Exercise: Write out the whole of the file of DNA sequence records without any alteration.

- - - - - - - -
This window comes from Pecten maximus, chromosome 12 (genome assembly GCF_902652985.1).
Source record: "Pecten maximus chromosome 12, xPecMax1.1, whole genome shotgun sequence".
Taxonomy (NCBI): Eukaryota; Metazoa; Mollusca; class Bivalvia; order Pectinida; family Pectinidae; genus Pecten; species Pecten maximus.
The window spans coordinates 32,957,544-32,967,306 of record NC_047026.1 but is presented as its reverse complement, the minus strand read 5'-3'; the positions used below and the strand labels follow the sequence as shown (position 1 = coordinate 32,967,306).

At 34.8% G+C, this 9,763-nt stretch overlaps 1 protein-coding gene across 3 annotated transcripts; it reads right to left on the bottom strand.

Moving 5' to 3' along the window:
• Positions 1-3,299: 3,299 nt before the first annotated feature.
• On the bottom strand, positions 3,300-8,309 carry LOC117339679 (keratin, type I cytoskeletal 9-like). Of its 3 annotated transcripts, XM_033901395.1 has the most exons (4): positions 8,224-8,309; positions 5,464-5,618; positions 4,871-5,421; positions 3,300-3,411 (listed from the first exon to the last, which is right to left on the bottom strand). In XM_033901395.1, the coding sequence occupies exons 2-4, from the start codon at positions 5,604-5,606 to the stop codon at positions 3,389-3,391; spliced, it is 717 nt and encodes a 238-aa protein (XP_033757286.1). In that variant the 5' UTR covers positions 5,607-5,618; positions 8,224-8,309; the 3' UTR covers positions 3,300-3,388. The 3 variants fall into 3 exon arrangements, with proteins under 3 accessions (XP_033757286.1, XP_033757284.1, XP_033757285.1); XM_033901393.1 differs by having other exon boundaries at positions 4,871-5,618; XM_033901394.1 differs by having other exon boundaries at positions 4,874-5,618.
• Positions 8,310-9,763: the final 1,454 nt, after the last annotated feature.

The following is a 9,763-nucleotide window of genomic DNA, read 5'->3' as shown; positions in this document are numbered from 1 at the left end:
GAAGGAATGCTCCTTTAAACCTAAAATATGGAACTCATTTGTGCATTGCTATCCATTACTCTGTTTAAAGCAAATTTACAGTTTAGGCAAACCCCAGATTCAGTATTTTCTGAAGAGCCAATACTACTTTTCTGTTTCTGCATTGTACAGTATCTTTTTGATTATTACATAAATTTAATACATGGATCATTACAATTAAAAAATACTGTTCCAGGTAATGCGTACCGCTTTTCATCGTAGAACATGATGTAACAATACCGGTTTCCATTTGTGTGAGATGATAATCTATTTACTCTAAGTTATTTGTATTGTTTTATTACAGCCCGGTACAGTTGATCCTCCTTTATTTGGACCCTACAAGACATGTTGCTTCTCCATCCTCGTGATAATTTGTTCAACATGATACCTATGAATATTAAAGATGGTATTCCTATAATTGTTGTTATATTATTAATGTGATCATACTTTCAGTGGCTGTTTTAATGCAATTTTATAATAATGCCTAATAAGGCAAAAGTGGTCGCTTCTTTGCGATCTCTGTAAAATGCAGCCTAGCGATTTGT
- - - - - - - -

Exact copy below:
This window comes from Pecten maximus, chromosome 12 (genome assembly GCF_902652985.1).
Source record: "Pecten maximus chromosome 12, xPecMax1.1, whole genome shotgun sequence".
Taxonomy (NCBI): Eukaryota; Metazoa; Mollusca; class Bivalvia; order Pectinida; family Pectinidae; genus Pecten; species Pecten maximus.
The window spans coordinates 32,957,544-32,967,306 of record NC_047026.1 but is presented as its reverse complement, the minus strand read 5'-3'; the positions used below and the strand labels follow the sequence as shown (position 1 = coordinate 32,967,306).

At 34.8% G+C, this 9,763-nt stretch overlaps 1 protein-coding gene across 3 annotated transcripts; it reads right to left on the bottom strand.

Moving 5' to 3' along the window:
• Positions 1-3,299: 3,299 nt before the first annotated feature.
• On the bottom strand, positions 3,300-8,309 carry LOC117339679 (keratin, type I cytoskeletal 9-like). Of its 3 annotated transcripts, XM_033901395.1 has the most exons (4): positions 8,224-8,309; positions 5,464-5,618; positions 4,871-5,421; positions 3,300-3,411 (listed from the first exon to the last, which is right to left on the bottom strand). In XM_033901395.1, the coding sequence occupies exons 2-4, from the start codon at positions 5,604-5,606 to the stop codon at positions 3,389-3,391; spliced, it is 717 nt and encodes a 238-aa protein (XP_033757286.1). In that variant the 5' UTR covers positions 5,607-5,618; positions 8,224-8,309; the 3' UTR covers positions 3,300-3,388. The 3 variants fall into 3 exon arrangements, with proteins under 3 accessions (XP_033757286.1, XP_033757284.1, XP_033757285.1); XM_033901393.1 differs by having other exon boundaries at positions 4,871-5,618; XM_033901394.1 differs by having other exon boundaries at positions 4,874-5,618.
• Positions 8,310-9,763: the final 1,454 nt, after the last annotated feature.

The following is a 9,763-nucleotide window of genomic DNA, read 5'->3' as shown; positions in this document are numbered from 1 at the left end:
GAAGGAATGCTCCTTTAAACCTAAAATATGGAACTCATTTGTGCATTGCTATCCATTACTCTGTTTAAAGCAAATTTACAGTTTAGGCAAACCCCAGATTCAGTATTTTCTGAAGAGCCAATACTACTTTTCTGTTTCTGCATTGTACAGTATCTTTTTGATTATTACATAAATTTAATACATGGATCATTACAATTAAAAAATACTGTTCCAGGTAATGCGTACCGCTTTTCATCGTAGAACATGATGTAACAATACCGGTTTCCATTTGTGTGAGATGATAATCTATTTACTCTAAGTTATTTGTATTGTTTTATTACAGCCCGGTACAGTTGATCCTCCTTTATTTGGACCCTACAAGACATGTTGCTTCTCCATCCTCGTGATAATTTGTTCAACATGATACCTATGAATATTAAAGATGGTATTCCTATAATTGTTGTTATATTATTAATGTGATCATACTTTCAGTGGCTGTTTTAATGCAATTTTATAATAATGCCTAATAAGGCAAAAGTGGTCGCTTCTTTGCGATCTCTGTAAAATGCAGCCTAGCGATTTGT